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Since its discovery in 1999, Nipah virus has been reported almost yearly in Southeast Asia, with Bangladesh and India being the hardest hit. In a new study, published today in PLoS Neglected Tropical Diseases, scientists used machine learning to identify bat species with the potential to host Nipah virus, with a focus on India – the site of a 2018 outbreak. Four new bat species were flagged as surveillance priorities.

Pteropus fruit bat
Image/Video Screen Shot

Barbara Han, a disease ecologist at Cary Institute of Ecosystem Studies, is a co-lead author on the paper. She explains, “While there is a growing understanding that bats play a role in the transmission of Nipah virus in Southeast Asia, less is known about which species pose the most risk. Our goal was to help pinpoint additional species with a high likelihood of carrying Nipah, to target surveillance and protect public health.”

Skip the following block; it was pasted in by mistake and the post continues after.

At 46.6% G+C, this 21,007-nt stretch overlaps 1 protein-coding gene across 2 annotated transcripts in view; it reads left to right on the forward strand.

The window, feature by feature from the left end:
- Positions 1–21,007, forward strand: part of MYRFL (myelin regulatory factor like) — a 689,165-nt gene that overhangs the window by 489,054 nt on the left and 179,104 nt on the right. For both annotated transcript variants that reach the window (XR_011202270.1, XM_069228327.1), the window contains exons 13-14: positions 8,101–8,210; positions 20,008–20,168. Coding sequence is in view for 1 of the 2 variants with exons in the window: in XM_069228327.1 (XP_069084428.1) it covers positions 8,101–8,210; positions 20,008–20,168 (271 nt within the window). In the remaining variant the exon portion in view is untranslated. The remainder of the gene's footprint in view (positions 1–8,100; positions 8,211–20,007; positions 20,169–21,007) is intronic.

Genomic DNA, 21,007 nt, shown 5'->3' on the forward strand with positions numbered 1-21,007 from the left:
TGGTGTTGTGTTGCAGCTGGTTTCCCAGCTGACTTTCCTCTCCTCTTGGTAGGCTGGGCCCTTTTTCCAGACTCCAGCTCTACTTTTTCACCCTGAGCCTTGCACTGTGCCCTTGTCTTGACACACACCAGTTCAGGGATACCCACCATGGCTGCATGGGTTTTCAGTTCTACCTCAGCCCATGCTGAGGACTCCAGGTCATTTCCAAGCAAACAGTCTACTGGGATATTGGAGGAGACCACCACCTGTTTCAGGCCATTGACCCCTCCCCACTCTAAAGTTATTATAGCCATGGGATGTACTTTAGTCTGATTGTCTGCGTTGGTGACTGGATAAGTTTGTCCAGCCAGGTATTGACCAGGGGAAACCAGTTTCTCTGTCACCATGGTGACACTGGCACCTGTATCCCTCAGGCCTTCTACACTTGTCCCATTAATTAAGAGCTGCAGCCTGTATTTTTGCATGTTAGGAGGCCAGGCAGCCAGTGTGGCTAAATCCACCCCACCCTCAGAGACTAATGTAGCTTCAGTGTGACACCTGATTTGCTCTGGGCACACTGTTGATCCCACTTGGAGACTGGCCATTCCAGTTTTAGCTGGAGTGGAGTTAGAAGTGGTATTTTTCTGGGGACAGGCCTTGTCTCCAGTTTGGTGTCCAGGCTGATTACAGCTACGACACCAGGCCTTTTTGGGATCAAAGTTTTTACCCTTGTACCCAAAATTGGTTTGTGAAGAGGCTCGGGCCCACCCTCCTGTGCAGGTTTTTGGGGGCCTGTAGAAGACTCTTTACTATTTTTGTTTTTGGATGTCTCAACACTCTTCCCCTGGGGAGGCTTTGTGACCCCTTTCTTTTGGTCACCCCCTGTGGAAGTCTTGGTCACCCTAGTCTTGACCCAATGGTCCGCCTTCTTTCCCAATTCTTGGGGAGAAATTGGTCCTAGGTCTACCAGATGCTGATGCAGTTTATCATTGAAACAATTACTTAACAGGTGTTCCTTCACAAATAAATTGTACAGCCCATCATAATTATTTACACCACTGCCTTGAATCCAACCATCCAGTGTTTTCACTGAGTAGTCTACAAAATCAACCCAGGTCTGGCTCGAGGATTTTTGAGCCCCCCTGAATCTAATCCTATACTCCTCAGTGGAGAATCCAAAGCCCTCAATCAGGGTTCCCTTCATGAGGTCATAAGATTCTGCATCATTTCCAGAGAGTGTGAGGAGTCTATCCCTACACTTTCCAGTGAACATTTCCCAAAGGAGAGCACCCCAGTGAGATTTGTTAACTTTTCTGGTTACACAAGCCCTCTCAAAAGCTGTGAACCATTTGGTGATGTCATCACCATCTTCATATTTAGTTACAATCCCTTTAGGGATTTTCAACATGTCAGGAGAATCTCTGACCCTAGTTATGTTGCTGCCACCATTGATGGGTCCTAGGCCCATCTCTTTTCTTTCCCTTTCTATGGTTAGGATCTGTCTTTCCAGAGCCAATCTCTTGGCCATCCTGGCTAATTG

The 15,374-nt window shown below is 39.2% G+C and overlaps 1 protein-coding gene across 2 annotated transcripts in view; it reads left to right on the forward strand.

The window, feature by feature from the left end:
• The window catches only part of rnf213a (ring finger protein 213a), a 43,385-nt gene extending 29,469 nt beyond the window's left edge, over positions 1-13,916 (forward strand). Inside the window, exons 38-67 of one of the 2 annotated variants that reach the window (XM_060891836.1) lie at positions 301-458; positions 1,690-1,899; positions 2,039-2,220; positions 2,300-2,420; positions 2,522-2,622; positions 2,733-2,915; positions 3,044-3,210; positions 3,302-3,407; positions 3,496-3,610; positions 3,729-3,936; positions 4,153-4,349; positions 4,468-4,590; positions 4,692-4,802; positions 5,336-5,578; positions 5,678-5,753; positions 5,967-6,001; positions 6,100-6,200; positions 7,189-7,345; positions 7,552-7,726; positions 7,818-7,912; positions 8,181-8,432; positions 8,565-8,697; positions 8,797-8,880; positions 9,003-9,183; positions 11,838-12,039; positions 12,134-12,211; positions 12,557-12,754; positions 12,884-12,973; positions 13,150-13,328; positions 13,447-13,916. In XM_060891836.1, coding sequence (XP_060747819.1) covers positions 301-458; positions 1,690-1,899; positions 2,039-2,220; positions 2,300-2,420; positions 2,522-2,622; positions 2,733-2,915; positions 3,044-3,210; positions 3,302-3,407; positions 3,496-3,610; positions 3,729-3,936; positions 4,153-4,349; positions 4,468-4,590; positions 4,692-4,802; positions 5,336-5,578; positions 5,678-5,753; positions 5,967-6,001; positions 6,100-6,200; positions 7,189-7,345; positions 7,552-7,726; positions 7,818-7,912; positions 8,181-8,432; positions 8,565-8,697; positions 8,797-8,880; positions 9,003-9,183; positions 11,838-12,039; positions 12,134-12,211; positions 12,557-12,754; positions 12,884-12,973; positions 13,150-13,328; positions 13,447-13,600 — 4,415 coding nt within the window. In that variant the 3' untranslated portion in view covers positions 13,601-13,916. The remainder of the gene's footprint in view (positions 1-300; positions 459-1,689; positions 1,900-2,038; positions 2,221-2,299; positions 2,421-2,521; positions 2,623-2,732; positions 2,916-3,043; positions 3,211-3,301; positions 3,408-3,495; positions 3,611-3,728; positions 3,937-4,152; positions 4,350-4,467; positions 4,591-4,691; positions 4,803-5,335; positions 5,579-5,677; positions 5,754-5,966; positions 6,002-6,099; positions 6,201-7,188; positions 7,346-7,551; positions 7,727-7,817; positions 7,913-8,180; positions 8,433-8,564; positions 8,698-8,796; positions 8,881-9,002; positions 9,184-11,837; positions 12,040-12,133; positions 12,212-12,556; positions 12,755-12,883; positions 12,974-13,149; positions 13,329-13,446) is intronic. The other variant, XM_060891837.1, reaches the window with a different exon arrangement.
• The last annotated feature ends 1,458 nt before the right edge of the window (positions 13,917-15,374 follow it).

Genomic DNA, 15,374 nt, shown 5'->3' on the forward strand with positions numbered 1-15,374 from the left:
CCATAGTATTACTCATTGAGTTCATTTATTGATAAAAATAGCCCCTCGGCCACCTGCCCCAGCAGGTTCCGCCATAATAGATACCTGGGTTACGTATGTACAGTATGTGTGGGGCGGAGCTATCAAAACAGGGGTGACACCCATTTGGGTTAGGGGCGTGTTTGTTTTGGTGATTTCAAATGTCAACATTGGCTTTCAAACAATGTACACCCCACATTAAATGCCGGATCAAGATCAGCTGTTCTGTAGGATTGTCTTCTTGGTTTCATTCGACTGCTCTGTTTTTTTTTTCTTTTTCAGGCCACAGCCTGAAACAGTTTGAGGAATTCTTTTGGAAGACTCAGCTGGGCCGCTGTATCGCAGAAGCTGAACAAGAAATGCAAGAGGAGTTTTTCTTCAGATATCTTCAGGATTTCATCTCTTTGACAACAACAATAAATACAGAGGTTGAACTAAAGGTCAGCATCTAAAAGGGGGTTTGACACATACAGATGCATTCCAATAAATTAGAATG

Raina K. Plowright, a disease ecologist at Montana State University, was also a co-lead author. She notes, “As this paper was going to press, another case of Nipah virus was confirmed in Kerala. The public health community has again been forced into reactive mode. Our study is a starting point for the research needed to contain Nipah at its source, so we are managing spillover risk, instead of human suffering.”

Read more at Cary Institute of Ecosystem Studies